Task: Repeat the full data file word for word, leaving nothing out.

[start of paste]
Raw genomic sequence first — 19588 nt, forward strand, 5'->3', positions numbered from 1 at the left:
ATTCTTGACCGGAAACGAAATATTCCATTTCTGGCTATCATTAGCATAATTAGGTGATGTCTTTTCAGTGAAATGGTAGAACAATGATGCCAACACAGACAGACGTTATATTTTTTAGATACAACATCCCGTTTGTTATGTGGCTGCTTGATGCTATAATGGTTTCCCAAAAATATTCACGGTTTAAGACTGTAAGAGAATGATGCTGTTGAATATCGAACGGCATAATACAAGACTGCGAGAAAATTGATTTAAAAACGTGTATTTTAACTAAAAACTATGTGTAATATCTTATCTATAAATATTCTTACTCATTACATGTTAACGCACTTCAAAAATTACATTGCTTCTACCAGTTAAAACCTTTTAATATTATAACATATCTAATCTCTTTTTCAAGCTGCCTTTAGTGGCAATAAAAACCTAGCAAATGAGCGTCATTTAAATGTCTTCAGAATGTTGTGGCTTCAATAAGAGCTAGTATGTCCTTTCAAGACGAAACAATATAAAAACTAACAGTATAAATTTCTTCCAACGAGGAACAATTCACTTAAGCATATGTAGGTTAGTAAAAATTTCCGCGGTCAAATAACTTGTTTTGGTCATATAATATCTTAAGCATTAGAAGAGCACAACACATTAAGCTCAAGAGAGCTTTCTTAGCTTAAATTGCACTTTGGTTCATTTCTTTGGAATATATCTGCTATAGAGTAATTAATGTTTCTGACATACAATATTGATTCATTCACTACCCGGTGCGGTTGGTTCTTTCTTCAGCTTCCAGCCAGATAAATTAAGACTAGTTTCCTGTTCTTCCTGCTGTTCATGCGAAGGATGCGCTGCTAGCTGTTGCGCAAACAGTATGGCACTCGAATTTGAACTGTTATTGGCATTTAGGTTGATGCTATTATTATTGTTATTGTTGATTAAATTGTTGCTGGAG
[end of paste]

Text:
Raw genomic sequence first — 19588 nt, forward strand, 5'->3', positions numbered from 1 at the left:
ATTCTTGACCGGAAACGAAATATTCCATTTCTGGCTATCATTAGCATAATTAGGTGATGTCTTTTCAGTGAAATGGTAGAACAATGATGCCAACACAGACAGACGTTATATTTTTTAGATACAACATCCCGTTTGTTATGTGGCTGCTTGATGCTATAATGGTTTCCCAAAAATATTCACGGTTTAAGACTGTAAGAGAATGATGCTGTTGAATATCGAACGGCATAATACAAGACTGCGAGAAAATTGATTTAAAAACGTGTATTTTAACTAAAAACTATGTGTAATATCTTATCTATAAATATTCTTACTCATTACATGTTAACGCACTTCAAAAATTACATTGCTTCTACCAGTTAAAACCTTTTAATATTATAACATATCTAATCTCTTTTTCAAGCTGCCTTTAGTGGCAATAAAAACCTAGCAAATGAGCGTCATTTAAATGTCTTCAGAATGTTGTGGCTTCAATAAGAGCTAGTATGTCCTTTCAAGACGAAACAATATAAAAACTAACAGTATAAATTTCTTCCAACGAGGAACAATTCACTTAAGCATATGTAGGTTAGTAAAAATTTCCGCGGTCAAATAACTTGTTTTGGTCATATAATATCTTAAGCATTAGAAGAGCACAACACATTAAGCTCAAGAGAGCTTTCTTAGCTTAAATTGCACTTTGGTTCATTTCTTTGGAATATATCTGCTATAGAGTAATTAATGTTTCTGACATACAATATTGATTCATTCACTACCCGGTGCGGTTGGTTCTTTCTTCAGCTTCCAGCCAGATAAATTAAGACTAGTTTCCTGTTCTTCCTGCTGTTCATGCGAAGGATGCGCTGCTAGCTGTTGCGCAAACAGTATGGCACTCGAATTTGAACTGTTATTGGCATTTAGGTTGATGCTATTATTATTGTTATTGTTGATTAAATTGTTGCTGGAG